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FASTEST GUITAR ALIVE, THE (director: Michael Moore; screenwriter: Robert E. Kent; cinematographer: W. Wallace Kelley; editor: Ben Lewis; music: Fred Karger; cast: Roy Orbison (Johnny Banner), Sammy Jackson (Steve Menlo), Maggie Pierce (Flo Chestnut), Joan Freeman (Sue Chestnut), John Doucette (Sheriff Max Cooper), Lyle Bettger (Charlie Mansfield), Ben Lessy (Indian Chief), Patricia Donahue (Stella DeWitt); Runtime: 87; MPAA Rating: NR; producer: Sam Katzman; MGM; 1967)
“Leaden farce with added country music, which is just as leaden.”

Reviewed by Dennis Schwartz

Leaden farce with added country music, which is just as leaden. It’s a cheapie via cheapie producer Sam Katzman. This was mercifully one of only a few Roy Orbison movie roles, as the noted shade wearing recording artist country guitarist (minus his shades for this flick) can’t act a lick. This is the other Michael Moore (“Buckskin”/”An Eye for an Eye”) and not the one of documentary fame. The pathetic script is courtesy of Robert E. Kent, who builds the plot, one better suited for an Italian western, on a trick guitar that doubles as a rifle.

In 1865, during the last days of the Civil War Johnny Banner (Roy Orbison) and Steve Menlo (Sammy Jackson) arrive in San Francisco in a horse-drawn medicine wagon. This gives them cover for their spy activities for the Confederates, as they scheme to rob a government mint. Also accompanying them in wagon number two are the dance-hall Chestnut sisters, Sue (Joan Freeman) and Flo (Maggie Pierce), who respectively love Johnny and Steve. Johnny starts giving guitar lessons to Colonel Bascombe’s pretty daughter in order to pump her for information for the robbery. Once the mint has been robbed of $150,000, the foursome in their two wagons set out to deliver the gold to a Confederate general in El Paso but learn the war is over. Rather than be thought of as thieves, the boys decide to return the loot. This proves to be harder than robbing the mint.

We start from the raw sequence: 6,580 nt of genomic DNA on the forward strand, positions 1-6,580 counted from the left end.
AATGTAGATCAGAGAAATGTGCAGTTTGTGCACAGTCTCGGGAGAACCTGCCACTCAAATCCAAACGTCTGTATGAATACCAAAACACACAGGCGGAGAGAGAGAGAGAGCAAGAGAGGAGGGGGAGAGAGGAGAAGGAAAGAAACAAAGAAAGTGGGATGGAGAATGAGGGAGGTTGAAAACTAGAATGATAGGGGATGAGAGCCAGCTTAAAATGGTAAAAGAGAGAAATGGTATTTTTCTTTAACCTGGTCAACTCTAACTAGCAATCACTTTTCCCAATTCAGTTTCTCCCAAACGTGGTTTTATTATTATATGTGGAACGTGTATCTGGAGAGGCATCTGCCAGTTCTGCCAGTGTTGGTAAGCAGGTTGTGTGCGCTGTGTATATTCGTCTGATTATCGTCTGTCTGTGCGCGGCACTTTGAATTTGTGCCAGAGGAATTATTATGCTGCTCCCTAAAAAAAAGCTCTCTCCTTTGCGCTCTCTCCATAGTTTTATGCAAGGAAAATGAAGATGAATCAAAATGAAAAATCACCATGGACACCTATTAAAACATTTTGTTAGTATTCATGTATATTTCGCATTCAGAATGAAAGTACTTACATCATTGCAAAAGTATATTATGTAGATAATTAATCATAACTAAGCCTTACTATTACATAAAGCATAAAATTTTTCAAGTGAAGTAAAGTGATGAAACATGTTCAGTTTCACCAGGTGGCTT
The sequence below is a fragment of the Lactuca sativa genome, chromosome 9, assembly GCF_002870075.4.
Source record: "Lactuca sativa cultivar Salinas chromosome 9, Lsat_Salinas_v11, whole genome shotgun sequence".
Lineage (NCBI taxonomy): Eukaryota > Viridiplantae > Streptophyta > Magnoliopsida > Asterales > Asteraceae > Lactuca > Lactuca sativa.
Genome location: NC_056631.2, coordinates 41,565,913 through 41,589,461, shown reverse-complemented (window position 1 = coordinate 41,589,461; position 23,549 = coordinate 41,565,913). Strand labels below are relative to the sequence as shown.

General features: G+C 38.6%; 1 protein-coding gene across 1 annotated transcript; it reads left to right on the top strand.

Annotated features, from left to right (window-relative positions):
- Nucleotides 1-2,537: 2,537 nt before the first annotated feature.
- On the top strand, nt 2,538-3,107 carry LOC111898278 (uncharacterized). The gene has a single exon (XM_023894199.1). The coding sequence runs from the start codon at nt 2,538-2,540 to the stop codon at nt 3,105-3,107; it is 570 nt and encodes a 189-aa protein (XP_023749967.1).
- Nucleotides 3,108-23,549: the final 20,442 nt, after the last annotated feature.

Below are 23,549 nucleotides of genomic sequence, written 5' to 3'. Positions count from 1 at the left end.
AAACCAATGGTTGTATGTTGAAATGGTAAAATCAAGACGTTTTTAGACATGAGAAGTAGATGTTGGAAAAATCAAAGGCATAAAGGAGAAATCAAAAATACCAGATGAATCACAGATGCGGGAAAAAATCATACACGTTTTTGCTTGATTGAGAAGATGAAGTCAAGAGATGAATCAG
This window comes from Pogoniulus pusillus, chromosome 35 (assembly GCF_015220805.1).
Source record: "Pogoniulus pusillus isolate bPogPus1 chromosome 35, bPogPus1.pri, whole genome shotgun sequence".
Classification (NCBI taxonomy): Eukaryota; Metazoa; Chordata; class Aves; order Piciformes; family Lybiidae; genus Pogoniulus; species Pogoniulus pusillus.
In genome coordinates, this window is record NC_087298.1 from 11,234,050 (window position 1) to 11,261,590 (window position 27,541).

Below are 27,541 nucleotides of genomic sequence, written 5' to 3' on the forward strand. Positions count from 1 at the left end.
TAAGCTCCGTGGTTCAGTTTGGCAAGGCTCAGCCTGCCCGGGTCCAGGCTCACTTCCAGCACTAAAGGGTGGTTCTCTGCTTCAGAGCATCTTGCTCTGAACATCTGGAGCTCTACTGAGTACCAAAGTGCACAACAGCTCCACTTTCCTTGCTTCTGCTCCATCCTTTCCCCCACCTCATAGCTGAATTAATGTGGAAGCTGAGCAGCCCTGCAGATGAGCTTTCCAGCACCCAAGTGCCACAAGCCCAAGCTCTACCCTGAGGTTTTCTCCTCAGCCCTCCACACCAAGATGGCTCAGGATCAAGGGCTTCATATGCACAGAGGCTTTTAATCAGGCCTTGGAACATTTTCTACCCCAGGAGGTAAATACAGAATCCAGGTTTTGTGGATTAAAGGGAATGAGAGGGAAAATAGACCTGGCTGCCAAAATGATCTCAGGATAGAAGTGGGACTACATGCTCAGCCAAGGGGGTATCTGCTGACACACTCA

Things never pick up from its awkward beginnings, and this terrible film moves into territory reserved for films that are just the pits. Elvis turned down the Orbison role.


Dennis Schwartz: “Ozus’ World Movie Reviews”